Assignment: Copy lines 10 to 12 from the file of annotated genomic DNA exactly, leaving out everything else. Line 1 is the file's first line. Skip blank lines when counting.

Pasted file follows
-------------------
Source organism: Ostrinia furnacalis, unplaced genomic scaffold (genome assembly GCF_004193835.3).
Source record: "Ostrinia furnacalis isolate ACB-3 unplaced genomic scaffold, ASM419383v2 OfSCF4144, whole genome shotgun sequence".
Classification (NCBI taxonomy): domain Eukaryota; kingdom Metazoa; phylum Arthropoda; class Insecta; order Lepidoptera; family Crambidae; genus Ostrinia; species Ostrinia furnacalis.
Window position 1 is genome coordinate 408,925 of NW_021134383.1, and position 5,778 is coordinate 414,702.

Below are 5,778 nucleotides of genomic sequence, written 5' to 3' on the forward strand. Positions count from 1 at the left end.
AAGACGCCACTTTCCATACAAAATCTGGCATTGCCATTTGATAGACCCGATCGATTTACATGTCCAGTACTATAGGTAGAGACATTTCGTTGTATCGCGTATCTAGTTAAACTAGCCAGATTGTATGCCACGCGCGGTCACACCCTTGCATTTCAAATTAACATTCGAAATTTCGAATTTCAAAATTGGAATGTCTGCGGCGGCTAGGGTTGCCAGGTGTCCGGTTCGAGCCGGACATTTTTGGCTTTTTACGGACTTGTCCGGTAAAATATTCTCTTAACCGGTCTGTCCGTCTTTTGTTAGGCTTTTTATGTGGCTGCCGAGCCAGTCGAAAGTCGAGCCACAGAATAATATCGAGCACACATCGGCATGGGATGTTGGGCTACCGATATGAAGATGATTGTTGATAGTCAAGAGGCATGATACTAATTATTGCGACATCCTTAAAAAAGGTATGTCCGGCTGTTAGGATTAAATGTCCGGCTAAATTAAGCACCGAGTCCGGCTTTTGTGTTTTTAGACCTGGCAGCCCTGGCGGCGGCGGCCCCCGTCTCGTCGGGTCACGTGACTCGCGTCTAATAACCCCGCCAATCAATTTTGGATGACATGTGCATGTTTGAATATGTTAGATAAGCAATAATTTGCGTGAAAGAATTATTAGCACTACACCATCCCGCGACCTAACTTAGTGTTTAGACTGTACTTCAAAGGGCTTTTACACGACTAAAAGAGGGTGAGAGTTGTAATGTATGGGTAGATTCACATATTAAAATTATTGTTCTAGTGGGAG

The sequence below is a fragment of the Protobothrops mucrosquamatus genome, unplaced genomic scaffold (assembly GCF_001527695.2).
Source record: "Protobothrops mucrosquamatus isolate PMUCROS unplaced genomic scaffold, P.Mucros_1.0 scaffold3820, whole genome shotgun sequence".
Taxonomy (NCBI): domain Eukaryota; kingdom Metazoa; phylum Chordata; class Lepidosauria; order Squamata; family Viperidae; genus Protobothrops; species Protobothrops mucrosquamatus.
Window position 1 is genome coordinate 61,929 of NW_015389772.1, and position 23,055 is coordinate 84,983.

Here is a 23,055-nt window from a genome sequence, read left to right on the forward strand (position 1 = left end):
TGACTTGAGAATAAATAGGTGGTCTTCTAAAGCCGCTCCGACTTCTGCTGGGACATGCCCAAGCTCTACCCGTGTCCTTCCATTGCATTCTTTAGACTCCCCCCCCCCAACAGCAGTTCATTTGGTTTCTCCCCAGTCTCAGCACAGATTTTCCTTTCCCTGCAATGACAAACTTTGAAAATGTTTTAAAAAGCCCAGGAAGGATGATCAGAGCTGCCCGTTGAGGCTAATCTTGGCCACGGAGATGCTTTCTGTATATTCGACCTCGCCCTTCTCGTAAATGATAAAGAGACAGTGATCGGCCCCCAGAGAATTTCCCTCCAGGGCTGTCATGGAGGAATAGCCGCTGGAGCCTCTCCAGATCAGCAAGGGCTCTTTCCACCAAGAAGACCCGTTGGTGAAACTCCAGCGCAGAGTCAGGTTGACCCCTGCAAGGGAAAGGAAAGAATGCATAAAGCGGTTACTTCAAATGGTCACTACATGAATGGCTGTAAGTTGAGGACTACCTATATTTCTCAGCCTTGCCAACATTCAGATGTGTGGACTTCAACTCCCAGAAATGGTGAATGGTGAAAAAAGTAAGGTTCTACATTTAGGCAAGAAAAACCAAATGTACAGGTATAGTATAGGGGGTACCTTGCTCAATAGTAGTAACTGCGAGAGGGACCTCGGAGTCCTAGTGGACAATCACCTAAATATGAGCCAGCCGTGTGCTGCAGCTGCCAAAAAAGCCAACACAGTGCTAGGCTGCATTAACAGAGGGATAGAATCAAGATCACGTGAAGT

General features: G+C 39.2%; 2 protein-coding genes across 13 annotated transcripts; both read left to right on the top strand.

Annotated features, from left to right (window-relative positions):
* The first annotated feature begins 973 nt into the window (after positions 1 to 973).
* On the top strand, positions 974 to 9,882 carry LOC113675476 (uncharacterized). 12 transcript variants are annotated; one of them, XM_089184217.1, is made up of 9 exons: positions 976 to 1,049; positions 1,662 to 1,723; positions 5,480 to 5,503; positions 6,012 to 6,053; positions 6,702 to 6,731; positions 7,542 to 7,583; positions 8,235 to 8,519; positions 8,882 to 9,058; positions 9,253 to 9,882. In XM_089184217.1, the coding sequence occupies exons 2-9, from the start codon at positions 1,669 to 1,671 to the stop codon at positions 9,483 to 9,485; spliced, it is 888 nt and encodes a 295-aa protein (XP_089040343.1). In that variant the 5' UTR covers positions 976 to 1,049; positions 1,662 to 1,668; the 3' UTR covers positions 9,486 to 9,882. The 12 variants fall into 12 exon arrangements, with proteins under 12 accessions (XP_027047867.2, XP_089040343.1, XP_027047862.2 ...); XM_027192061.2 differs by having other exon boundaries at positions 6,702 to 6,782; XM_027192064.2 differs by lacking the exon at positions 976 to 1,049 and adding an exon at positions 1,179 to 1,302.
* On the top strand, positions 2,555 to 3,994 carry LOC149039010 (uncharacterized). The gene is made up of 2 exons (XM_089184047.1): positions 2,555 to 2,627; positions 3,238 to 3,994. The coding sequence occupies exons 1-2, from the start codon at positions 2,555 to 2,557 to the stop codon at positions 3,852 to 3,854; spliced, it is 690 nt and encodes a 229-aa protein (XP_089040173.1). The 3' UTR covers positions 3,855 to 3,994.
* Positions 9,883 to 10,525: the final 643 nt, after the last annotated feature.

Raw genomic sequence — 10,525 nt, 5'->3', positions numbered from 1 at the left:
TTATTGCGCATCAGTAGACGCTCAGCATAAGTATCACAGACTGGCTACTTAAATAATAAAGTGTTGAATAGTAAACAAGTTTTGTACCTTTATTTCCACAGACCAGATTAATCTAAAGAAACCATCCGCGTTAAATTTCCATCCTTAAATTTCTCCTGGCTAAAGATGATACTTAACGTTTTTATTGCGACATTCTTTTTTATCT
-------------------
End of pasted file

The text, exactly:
Window position 1 is genome coordinate 61,929 of NW_015389772.1, and position 23,055 is coordinate 84,983.

Here is a 23,055-nt window from a genome sequence, read left to right on the forward strand (position 1 = left end):
TGACTTGAGAATAAATAGGTGGTCTTCTAAAGCCGCTCCGACTTCTGCTGGGACATGCCCAAGCTCTACCCGTGTCCTTCCATTGCATTCTTTAGACTCCCCCCCCCCAACAGCAGTTCATTTGGTTTCTCCCCAGTCTCAGCACAGATTTTCCTTTCCCTGCAATGACAAACTTTGAAAATGTTTTAAAAAGCCCAGGAAGGATGATCAGAGCTGCCCGTTGAGGCTAATCTTGGCCACGGAGATGCTTTCTGTATATTCGACCTCGCCCTTCTCGTAAATGATAAAGAGACAGTGATCGGCCCCCAGAGAATTTCCCTCCAGGGCTGTCATGGAGGAATAGCCGCTGGAGCCTCTCCAGATCAGCAAGGGCTCTTTCCACCAAGAAGACCCGTTGGTGAAACTCCAGCGCAGAGTCAGGTTGACCCCTGCAAGGGAAAGGAAAGAATGCATAAAGCGGTTACTTCAAATGGTCACTACATGAATGGCTGTAAGTTGAGGACTACCTATATTTCTCAGCCTTGCCAACATTCAGATGTGTGGACTTCAACTCCCAGAAATGGTGAATGGTGAAAAAAGTAAGGTTCTACATTTAGGCAAGAAAAACCAAATGTACAGGTATAGTATAGGGGGTACCTTGCTCAATAGTAGTAACTGCGAGAGGGACCTCGGAGTCCTAGTGGACAATCACCTAAATATGAGCCAGCCGTGTGCTGCAGCTGCCAAAAAAGCCAACACAGTGCTAGGCTGCATTAACAGAGGGATAGAATCAAGATCACGTGAAGT